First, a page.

Regime Dependence of Cloud Water Variability

Using ARM data from multiple observational sites around the globe, scientists gain insights into cloud variability.

The Science

Physical processes, such as the interaction of clouds with sunlight or the rate at which clouds produce rain, depend on the amount of cloud water available locally at scales smaller than can be represented by current global model grid resolutions.

The Impact

Using observations from U.S. Department of Energy Atmospheric Radiation Measurement (ARM) program sites across the world, scientists have improved understanding of how the amount of water in clouds varies at small scales. Based on these observations, a new way of describing how cloud water varies with cloud regime has been developed for use in global weather and climate models. The new parameterization will enable models to calculate more accurate process rates by providing a better representation of how the amount of cloud water varies within the cloud at these subgrid scales.


A number of different retrieval products for cloud condensate from ARM observations are assessed for five different geographical regions for multiple years and seasons. The retrieval reliability varies with cloud type, but for cloud categories largely unaffected by precipitation, a comparison across sites and longer time periods is possible. These observations confirm previously documented variability behavior as a function of cloud fraction, but also reveal a systematic regime dependence that is not captured by existing parameterizations. Condensate variability measured as a fractional standard deviation (FSD) in warm boundary-layer clouds is greater in the tropics than in the mid- and high-latitudes for scenes with comparable cloud type and fraction, with the observed FSD varying from 1.2 in the tropics to 0.4 in the Arctic. A parameterization of the cloud liquid condensate FSD based on the grid box mean total water amount and cloud fraction is formulated and shown to better capture the observed range of FSD values across the different geographical sites and seasons.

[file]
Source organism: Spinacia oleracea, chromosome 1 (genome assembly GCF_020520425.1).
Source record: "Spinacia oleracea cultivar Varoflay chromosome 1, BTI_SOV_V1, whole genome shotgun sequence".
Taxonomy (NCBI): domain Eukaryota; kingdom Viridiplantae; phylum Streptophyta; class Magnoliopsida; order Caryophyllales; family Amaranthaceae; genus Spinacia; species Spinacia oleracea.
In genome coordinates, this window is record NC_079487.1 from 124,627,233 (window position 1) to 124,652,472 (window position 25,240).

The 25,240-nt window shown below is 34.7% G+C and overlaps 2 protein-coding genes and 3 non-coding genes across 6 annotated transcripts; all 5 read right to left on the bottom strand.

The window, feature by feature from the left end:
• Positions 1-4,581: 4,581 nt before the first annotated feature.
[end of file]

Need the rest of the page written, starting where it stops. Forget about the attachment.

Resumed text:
Principal Investigator(s)

Maike Ahlgrimm
European Centre for Medium-Range Weather Forecasts


This work was supported by the U.S. Department of Energy’s Office of Science, Office of Biological and Environmental Research through the Atmospheric System Research (ASR) activity. Grant Number: DE-SC0005259. Data was obtained from the Atmospheric Radiation Measurement (ARM) Climate Research Facility.


Ahlgrimm, M., and R. M. Forbes. 2016. “Regime Dependence of Cloud Condensate Variability Observed at the Atmospheric Radiation Measurement Sites,” Quarterly Journal of the Royal Meteorological Society 142(697), 1605-17. DOI: 10.1002/qj.2783.